Harmonic Ghosts (still), 2009, Super 8 film converted to digital video, black & white, sound, 3.00 mins, Latrobe Regional Gallery Collection, purchased 2016.
2. Field (still), 1997, Super 8 film converted to digital video, colour, sound, 6.00 mins, Latrobe Regional Gallery Collection, purchased 2016.
3. First Aid – Industrial Vesper #11, 1994, Digital print, 30 x 45 cm image, 42 x 60 cm sheet, Latrobe Regional Gallery Collection, gift of the artists, 2019.



Barry Brown and Irene Proebsting often collaborate through film and photography and are based in the Boola Boola region of Gippsland. Much of their work takes on an industrialised aesthetic, with underlying themes of social and environmental politics.

Proebsting’s practice developed out of an initial interest in painting and photography, studying at the Gippsland Institute of Advanced Education and receiving a Diploma in the field. The material qualities that could be achieved through camera manipulation became a strong interest for Proebsting, leading her to study Multimedia several years later. Proebsting adopts a diaristic approach to filming and re-filming, utilising found footage and montaging with existing imagery in books, magazines, and her own work.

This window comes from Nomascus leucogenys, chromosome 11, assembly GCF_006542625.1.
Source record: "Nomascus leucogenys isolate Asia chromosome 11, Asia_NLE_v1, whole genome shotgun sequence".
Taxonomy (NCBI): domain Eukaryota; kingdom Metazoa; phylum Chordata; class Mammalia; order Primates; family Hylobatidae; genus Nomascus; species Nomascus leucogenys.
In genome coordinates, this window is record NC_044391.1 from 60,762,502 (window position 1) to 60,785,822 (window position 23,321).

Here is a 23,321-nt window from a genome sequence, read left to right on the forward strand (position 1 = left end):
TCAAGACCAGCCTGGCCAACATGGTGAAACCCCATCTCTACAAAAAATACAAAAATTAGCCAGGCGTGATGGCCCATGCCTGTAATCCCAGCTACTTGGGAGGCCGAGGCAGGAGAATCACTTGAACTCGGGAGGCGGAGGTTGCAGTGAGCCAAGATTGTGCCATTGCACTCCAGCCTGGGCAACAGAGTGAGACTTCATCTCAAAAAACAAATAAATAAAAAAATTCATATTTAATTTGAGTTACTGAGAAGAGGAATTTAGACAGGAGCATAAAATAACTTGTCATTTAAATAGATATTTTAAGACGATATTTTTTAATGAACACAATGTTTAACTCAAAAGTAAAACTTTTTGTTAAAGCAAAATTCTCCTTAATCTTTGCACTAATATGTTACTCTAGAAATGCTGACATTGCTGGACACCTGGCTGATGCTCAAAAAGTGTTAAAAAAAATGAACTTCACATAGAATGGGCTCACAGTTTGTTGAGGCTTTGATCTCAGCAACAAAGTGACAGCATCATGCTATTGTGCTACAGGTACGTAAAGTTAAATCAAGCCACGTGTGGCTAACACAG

Also sharing an interest in film, Barry Brown’s practice stems from experimental sound, investigating the potential of post-reconstruction and manipulation of sound. As an area of interest, he undertook studies in Media Arts at RMIT, specialising in sound. During his studies, he began testing out Super 8 Film camera. Brown often uses the visualisations and effects created through film as an abstract ‘score’, which is then translated into a sonic experience.

In the work Harmonic Ghosts, Proebsting and Brown montage imagery of foliage, light and shadows, architectural elements like a spire and stained-glass windows, among other things. The super 8 film has a home-documentary feel, unsteady camera movements, taken both up close and at a distance, which abstracts details to form a new narrative.

This dynamic movement also suggests sporadic movements through time and the revisitation of memories that have become fractured through an experience of distorted duration. In this work, the ambiguity is layered with a constant thrumming and whirring sound. The widespread tones within the sound element of the work unfurl as the image shifts.